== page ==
Get more information on applied environmental research in our
 

Do Soil Microbes Influence Plant Response to Heat Waves?

Rachel Rubin, PhD candidate at Northern Arizona University, is interested in the intersection of extreme climate events and disturbance, which together have a much greater impact on plant communities. She and her team at Northern Arizona University are investigating the role soil microbes play in plant response to heat waves, including associated impacts to microbial-available and plant-available water.

soil microbes

Plants have a tight co-evolutionary history with soil microbes. It has been said that there is no microbe-free plant on earth.

Because heat waves threaten plant productivity, they present a growing challenge for agriculture, rangeland management, and restoration.

Can Soil Microbes Increase Heat Resistance?

Many plants maintain mutualistic associations with a diverse microbiome found within the rhizosphere, the region of soil that directly surrounds plant roots. These “plant growth-promoting rhizobacteria” and arbuscular mycorrhizal fungi provision limiting resources including water, phosphorus and nitrogen in exchange for photosynthetically derived sugars. However, we understand very little about whether extreme events can disrupt these interactions.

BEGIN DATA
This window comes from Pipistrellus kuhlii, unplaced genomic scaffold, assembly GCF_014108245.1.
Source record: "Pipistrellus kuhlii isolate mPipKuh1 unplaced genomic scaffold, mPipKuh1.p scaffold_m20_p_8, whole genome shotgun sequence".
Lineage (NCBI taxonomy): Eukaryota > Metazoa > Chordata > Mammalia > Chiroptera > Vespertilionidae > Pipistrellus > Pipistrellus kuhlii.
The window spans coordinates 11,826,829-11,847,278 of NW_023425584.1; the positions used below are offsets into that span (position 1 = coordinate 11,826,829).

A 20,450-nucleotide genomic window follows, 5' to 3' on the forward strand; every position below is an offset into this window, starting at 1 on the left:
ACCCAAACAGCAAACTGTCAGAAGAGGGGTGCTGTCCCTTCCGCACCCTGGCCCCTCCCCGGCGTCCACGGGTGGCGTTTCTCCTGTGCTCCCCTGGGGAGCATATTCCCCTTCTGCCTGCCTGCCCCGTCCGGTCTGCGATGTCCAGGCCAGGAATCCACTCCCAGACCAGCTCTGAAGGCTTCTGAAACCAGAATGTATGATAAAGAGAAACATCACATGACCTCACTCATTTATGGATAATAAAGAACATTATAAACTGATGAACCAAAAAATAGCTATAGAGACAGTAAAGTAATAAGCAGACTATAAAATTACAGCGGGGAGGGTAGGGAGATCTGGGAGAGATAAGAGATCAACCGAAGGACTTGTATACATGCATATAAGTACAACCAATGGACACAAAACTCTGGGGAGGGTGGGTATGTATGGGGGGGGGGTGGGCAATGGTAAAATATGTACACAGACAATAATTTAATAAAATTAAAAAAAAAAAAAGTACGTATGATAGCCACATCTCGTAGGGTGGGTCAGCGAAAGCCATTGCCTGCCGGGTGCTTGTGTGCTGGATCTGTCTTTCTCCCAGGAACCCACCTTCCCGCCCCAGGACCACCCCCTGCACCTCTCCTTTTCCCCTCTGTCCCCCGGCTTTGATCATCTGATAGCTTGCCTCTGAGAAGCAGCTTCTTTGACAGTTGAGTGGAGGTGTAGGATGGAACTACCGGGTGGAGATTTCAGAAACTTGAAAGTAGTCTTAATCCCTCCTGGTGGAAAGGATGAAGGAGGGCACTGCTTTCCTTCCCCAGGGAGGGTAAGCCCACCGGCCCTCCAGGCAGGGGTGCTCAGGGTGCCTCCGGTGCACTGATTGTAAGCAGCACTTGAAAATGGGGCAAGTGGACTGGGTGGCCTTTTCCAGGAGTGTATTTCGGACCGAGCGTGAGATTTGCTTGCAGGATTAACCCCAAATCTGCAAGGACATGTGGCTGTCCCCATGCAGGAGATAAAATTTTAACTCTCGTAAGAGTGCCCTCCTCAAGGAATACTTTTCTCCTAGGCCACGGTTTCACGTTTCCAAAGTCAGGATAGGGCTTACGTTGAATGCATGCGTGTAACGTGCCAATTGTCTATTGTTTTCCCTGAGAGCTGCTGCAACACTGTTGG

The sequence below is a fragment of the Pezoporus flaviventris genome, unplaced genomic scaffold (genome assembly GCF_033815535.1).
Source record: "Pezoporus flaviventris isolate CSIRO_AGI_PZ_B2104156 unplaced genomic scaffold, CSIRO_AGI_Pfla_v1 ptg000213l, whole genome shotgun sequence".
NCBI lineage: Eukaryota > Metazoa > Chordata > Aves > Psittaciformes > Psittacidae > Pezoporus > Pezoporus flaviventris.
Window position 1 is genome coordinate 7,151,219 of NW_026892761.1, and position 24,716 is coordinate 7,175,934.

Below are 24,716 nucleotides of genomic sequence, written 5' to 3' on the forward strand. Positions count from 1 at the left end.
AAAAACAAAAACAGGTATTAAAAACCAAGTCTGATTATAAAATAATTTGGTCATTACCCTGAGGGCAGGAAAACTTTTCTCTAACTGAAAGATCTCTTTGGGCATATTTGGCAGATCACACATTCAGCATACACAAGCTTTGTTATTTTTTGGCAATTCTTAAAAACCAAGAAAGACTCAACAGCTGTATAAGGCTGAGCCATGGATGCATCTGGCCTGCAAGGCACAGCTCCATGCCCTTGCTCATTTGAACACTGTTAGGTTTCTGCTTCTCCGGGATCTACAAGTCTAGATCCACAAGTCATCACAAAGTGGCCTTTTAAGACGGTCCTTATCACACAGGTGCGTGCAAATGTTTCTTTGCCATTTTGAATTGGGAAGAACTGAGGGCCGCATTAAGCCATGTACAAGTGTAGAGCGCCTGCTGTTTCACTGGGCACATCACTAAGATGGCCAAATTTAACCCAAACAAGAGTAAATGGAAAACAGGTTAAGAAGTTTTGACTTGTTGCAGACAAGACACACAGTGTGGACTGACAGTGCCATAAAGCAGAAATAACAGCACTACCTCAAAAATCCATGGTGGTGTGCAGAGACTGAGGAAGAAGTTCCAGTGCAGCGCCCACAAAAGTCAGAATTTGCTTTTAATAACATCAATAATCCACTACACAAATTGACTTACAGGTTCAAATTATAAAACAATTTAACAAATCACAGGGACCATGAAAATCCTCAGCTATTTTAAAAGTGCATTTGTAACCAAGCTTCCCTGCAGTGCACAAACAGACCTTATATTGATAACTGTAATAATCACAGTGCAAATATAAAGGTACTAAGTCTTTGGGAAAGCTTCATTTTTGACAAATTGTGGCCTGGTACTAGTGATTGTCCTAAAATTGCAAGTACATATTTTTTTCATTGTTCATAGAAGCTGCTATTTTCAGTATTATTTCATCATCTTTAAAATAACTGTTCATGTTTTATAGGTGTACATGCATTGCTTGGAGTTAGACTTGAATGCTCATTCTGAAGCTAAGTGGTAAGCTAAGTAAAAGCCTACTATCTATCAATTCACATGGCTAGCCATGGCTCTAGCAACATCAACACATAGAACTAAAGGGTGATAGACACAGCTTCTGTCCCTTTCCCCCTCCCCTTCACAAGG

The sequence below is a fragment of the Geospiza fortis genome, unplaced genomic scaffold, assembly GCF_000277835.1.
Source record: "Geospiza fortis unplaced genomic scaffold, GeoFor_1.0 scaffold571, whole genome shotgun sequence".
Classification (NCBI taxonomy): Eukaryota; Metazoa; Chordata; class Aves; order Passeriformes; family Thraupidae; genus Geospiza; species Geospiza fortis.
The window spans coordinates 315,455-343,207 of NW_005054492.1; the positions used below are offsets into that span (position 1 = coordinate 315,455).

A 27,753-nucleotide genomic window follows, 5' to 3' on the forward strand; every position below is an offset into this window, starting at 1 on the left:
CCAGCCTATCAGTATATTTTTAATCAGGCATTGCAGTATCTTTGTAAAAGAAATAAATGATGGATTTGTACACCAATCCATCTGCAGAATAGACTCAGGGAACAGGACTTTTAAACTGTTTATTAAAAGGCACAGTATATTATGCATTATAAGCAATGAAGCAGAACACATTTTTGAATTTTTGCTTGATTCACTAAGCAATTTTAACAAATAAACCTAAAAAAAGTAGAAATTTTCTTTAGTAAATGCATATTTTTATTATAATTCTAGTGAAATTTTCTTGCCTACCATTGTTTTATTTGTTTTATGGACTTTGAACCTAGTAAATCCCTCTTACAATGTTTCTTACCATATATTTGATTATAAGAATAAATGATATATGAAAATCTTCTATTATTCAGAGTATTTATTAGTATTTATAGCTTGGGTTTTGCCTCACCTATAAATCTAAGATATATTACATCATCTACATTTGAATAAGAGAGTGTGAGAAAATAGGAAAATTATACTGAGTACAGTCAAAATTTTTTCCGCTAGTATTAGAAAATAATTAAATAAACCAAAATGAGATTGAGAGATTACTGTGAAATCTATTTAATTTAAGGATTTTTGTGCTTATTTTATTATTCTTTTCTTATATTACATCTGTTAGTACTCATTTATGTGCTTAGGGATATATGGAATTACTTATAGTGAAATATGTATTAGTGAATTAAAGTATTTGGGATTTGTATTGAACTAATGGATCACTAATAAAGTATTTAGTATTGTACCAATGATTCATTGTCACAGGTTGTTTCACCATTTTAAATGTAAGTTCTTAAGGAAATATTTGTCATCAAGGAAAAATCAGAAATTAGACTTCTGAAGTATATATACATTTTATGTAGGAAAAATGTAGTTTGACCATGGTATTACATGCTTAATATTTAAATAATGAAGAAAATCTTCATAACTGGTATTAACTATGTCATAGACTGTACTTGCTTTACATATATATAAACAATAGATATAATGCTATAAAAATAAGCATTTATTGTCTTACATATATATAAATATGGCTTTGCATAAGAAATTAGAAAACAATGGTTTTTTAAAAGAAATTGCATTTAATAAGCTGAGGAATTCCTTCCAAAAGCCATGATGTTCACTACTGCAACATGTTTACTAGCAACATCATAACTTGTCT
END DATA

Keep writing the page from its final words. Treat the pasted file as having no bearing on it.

soil microbes

Fig. 1 Fine roots exploring the inoculum that was added as a band between layers of potting mixture.

Rachel and her team exposed rhizosphere communities to heat stress and evaluated the performance of native grasses both in the greenhouse, and transplanted under an artificial heat wave. They hypothesized that locally-sourced inoculum (a sample of local soil containing the right microbes) or even heat-primed inoculum would help alleviate water stress and improve survival of native grasses.

The Experiments

Rubin started in the greenhouse by planting Blue Grama (Bouteloua gracilis, C4 grass) and Arizona Fescue (Festuca arizonica, C3 grass) and assessed their responsiveness to locally collected soil inoculum that had either been left intact, pre-heated or sterilized (Fig. 1). Rubin says, “We expected that our plants would benefit the most from having intact soil microbe communities. But, we were surprised to find very large differences between plant species. Blue Grama performed the best with intact inoculum, whereas Arizona Fescue performed better with pre-heated or sterilized soil”. This could mean that Blue Grama is more dependent on its microbiome, whereas Arizona Fescue engineers a rhizosphere that contains more parasitic microbes rather than mutualistic microbes. Rachel says that understanding this relationship is important for tailoring plant restoration projects to local conditions. Plants that exhibit high levels of mutualisms with their rhizosphere might require an extra inoculum “boost” in order to successfully establish in highly degraded soil, whereas we should not bother to inoculate plants that tend to harbor parasites within their rhizosphere.